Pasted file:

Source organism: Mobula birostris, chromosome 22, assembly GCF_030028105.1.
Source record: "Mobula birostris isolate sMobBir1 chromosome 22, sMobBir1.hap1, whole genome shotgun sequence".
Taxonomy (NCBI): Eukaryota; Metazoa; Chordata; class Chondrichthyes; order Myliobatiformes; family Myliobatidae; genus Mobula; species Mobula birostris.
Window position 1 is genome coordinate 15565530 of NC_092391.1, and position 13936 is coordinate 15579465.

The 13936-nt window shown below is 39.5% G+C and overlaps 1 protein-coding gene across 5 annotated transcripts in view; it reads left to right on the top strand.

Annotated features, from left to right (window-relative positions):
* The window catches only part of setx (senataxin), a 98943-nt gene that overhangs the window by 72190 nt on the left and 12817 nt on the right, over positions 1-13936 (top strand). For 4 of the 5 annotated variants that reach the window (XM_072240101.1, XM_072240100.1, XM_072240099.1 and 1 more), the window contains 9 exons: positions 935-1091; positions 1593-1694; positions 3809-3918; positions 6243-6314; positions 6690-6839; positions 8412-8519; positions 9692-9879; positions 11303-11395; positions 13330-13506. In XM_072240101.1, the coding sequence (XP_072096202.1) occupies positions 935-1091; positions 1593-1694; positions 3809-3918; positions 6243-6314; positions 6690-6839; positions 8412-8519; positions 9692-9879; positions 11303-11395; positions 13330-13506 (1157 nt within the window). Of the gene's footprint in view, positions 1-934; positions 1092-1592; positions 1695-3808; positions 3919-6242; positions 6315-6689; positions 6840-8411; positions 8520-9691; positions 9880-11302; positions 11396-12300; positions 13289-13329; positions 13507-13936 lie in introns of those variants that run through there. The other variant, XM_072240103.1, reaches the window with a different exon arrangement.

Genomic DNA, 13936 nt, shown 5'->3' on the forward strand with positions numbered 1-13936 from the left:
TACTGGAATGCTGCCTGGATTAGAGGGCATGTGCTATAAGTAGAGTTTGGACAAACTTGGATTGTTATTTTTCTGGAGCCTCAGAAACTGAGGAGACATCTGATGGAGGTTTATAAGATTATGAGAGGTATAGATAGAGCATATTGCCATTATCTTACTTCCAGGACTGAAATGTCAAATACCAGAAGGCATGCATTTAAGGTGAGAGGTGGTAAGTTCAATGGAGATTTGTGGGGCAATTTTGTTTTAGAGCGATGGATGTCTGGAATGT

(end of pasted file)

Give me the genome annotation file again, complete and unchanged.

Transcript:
Source organism: Mobula birostris, chromosome 22, assembly GCF_030028105.1.
Source record: "Mobula birostris isolate sMobBir1 chromosome 22, sMobBir1.hap1, whole genome shotgun sequence".
Taxonomy (NCBI): Eukaryota; Metazoa; Chordata; class Chondrichthyes; order Myliobatiformes; family Myliobatidae; genus Mobula; species Mobula birostris.
Window position 1 is genome coordinate 15565530 of NC_092391.1, and position 13936 is coordinate 15579465.

The 13936-nt window shown below is 39.5% G+C and overlaps 1 protein-coding gene across 5 annotated transcripts in view; it reads left to right on the top strand.

Annotated features, from left to right (window-relative positions):
* The window catches only part of setx (senataxin), a 98943-nt gene that overhangs the window by 72190 nt on the left and 12817 nt on the right, over positions 1-13936 (top strand). For 4 of the 5 annotated variants that reach the window (XM_072240101.1, XM_072240100.1, XM_072240099.1 and 1 more), the window contains 9 exons: positions 935-1091; positions 1593-1694; positions 3809-3918; positions 6243-6314; positions 6690-6839; positions 8412-8519; positions 9692-9879; positions 11303-11395; positions 13330-13506. In XM_072240101.1, the coding sequence (XP_072096202.1) occupies positions 935-1091; positions 1593-1694; positions 3809-3918; positions 6243-6314; positions 6690-6839; positions 8412-8519; positions 9692-9879; positions 11303-11395; positions 13330-13506 (1157 nt within the window). Of the gene's footprint in view, positions 1-934; positions 1092-1592; positions 1695-3808; positions 3919-6242; positions 6315-6689; positions 6840-8411; positions 8520-9691; positions 9880-11302; positions 11396-12300; positions 13289-13329; positions 13507-13936 lie in introns of those variants that run through there. The other variant, XM_072240103.1, reaches the window with a different exon arrangement.

Genomic DNA, 13936 nt, shown 5'->3' on the forward strand with positions numbered 1-13936 from the left:
TACTGGAATGCTGCCTGGATTAGAGGGCATGTGCTATAAGTAGAGTTTGGACAAACTTGGATTGTTATTTTTCTGGAGCCTCAGAAACTGAGGAGACATCTGATGGAGGTTTATAAGATTATGAGAGGTATAGATAGAGCATATTGCCATTATCTTACTTCCAGGACTGAAATGTCAAATACCAGAAGGCATGCATTTAAGGTGAGAGGTGGTAAGTTCAATGGAGATTTGTGGGGCAATTTTGTTTTAGAGCGATGGATGTCTGGAATGT